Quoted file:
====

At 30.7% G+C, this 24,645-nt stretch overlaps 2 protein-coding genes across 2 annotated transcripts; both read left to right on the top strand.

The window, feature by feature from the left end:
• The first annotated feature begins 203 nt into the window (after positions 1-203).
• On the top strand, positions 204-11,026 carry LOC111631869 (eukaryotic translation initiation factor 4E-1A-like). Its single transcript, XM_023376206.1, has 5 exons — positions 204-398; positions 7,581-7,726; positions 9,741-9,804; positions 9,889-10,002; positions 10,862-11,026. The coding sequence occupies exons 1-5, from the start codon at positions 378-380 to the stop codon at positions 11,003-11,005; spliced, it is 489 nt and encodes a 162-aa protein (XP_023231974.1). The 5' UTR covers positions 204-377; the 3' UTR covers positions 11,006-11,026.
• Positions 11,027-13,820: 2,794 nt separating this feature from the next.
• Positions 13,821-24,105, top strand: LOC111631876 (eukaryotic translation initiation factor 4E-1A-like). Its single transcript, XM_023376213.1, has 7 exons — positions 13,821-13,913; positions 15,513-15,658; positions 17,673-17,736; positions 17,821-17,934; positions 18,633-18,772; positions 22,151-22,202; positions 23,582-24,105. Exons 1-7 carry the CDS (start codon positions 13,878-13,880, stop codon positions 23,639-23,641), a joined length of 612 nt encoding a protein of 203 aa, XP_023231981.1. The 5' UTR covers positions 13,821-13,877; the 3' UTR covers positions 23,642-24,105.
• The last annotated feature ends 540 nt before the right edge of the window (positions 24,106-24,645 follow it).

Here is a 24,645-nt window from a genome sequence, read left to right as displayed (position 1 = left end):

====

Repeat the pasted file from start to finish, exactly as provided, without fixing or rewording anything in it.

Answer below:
At 30.7% G+C, this 24,645-nt stretch overlaps 2 protein-coding genes across 2 annotated transcripts; both read left to right on the top strand.

The window, feature by feature from the left end:
• The first annotated feature begins 203 nt into the window (after positions 1-203).
• On the top strand, positions 204-11,026 carry LOC111631869 (eukaryotic translation initiation factor 4E-1A-like). Its single transcript, XM_023376206.1, has 5 exons — positions 204-398; positions 7,581-7,726; positions 9,741-9,804; positions 9,889-10,002; positions 10,862-11,026. The coding sequence occupies exons 1-5, from the start codon at positions 378-380 to the stop codon at positions 11,003-11,005; spliced, it is 489 nt and encodes a 162-aa protein (XP_023231974.1). The 5' UTR covers positions 204-377; the 3' UTR covers positions 11,006-11,026.
• Positions 11,027-13,820: 2,794 nt separating this feature from the next.
• Positions 13,821-24,105, top strand: LOC111631876 (eukaryotic translation initiation factor 4E-1A-like). Its single transcript, XM_023376213.1, has 7 exons — positions 13,821-13,913; positions 15,513-15,658; positions 17,673-17,736; positions 17,821-17,934; positions 18,633-18,772; positions 22,151-22,202; positions 23,582-24,105. Exons 1-7 carry the CDS (start codon positions 13,878-13,880, stop codon positions 23,639-23,641), a joined length of 612 nt encoding a protein of 203 aa, XP_023231981.1. The 5' UTR covers positions 13,821-13,877; the 3' UTR covers positions 23,642-24,105.
• The last annotated feature ends 540 nt before the right edge of the window (positions 24,106-24,645 follow it).

Here is a 24,645-nt window from a genome sequence, read left to right as displayed (position 1 = left end):